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Operational Excellence  

The operational strategies of an organization drives the delivery of product and service offerings to customers. This is the area where the strategic objectives established by the leadership team get implemented throughout the organization. Our OPEX team is lead by a Master Black Belt - Lean Six Sigma strategist with decades of experience taking organizations to the next level. In fact, when he leans out a process for the first time it has historically reduced time by 50% and cost by 15%. Whether you need to lean out processes, create a Quality Management System, train your employees on problem solving or to be green belts, and many other operational functions, our OPEX team is prepared to work directly with your personnel to become more effective and efficient.

          Reduce Cycle Time: Assessing the steps in a manufacturing or transactional process using the Lean Methodology involves identification and elimination of those activities which are not resulting in value-added benefit to the customer. If a lean assessment has not been done within the last 3 – 5 years, there are likely opportunities to reduce a process’ cycle time by half in the first round of improvement.

          Reduce errors, Improve Quality, Reliability, Durability, and Life Cycle Performance: The Lean tools can be applied to mistake-proof actions, reduce errors and improve quality.  Typical reliability analysis can be used to understand what the infant mortality, steady-state failure and wear-out rates will be and how well they match the warranty and maintainability goals. Durability, Life Cycle Performance and Voice of the Customer studies assist design activities by understanding and applying the optimal level of engineering effort that will result in a balance between production cost, level of desired functionality/performance and the costs to sustain that over the projected Life Cycle.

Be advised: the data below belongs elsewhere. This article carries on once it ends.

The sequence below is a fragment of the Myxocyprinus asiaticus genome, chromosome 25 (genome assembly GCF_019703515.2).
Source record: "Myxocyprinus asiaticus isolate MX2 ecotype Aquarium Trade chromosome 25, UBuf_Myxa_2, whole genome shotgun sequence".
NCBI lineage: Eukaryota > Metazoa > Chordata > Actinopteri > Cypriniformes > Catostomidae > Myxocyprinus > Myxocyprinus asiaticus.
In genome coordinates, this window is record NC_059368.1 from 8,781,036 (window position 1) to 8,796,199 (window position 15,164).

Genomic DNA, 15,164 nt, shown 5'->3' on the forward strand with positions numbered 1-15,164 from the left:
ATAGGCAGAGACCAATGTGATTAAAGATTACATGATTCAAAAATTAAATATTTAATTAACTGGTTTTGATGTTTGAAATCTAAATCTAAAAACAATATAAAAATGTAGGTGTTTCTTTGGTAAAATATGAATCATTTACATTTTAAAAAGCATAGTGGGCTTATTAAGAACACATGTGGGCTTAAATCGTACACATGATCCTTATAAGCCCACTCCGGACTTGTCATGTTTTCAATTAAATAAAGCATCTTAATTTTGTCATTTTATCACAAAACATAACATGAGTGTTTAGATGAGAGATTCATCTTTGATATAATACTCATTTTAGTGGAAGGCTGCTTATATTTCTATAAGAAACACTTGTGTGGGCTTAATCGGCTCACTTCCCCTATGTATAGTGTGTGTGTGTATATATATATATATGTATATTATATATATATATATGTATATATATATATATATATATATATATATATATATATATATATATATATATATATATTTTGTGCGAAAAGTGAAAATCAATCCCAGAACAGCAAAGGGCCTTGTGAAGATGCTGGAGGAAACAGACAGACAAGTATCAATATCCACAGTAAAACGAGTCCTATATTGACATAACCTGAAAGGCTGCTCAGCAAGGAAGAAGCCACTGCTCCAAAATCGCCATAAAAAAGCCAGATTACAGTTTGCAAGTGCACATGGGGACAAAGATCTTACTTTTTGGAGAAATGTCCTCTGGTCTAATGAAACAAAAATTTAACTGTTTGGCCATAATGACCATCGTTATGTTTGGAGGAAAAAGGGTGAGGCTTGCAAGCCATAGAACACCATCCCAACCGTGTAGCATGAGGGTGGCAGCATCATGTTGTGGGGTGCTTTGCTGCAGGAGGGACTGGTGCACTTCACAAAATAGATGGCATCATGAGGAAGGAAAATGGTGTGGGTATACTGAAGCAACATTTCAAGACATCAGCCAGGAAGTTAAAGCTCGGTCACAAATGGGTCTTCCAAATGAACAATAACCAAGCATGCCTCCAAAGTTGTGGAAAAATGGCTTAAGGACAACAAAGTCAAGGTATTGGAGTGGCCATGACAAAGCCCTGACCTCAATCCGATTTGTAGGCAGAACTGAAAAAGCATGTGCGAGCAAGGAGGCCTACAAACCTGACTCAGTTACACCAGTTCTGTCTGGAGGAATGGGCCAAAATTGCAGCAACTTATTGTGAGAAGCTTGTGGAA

Reduce Costs, Resource Consumption, Leverage Supply Chain: Many designs of products or processes can leverage parts/components/equipment that are standard (or with minor modifications) from external suppliers resulting in reduced lead times and less investment in expensive, limited-use tooling. If this design approach is adopted from the outset, it can dramatically impact time-to-market and initial startup costs.

            Improve Flexibility of Large Capital Assets: Reducing set-up/changeover times from hours to minutes allows for smaller batch sizes, reduced warehouse inventory, fresher stock and greater ability to match the mix of product that is readily available to customers’ varying demands. Reducing complexity/rationalizing families of product allows for greater productivity of a wider variety of product with no additional large capital expense.

            Reduce Inventory while keeping same or better service levels: Analyzing the mix of sales, various customer expectations of service levels, and applying proven statistical algorithms allows inventory levels to be lowered while maintaining service levels as good as or better than before.

            Lean out Processes, Improve Productivity and Capacity with no additional Capital: Leaning out a process results in substantially fewer steps, and because these steps are no longer performed, costs are reduced, quality is improved, flexibility of the process is greater, and the productivity as well as the capacity of the process is greater. Common outcomes are a decrease of 50% or more, of non-value-added steps, and a reduction of 15% in cost.

            Detail and Improve Flow, Balance the activities based on Takt Time: Understanding the details of production steps and balancing the process flow increases production capacity at no additional cost, plus it gives greater flexibility in answering customer demand per the Takt Rate.

            Quality Management System integrated with Product Lifecycle Management : There are several approaches to design and implementation of a QMS. Probably the most effective and scalable is a combination of PLM and QMS, with the QMS playing a major role in the long-term success of PLM.  The QMS, whether an elementary approach involving only Document Control, Non-Conformance, Training and Audit, or more comprehensive with Control Plans, Supplier Quality Management, Change Management, Risk Management, Feedback Management, and Calibration of Measuring Instruments, is the fundamental means for Operations Monitoring, Control and Record all of the key activities essential for the organization’s success.  The most effective way a QMS can support a PLM is in an integrated system.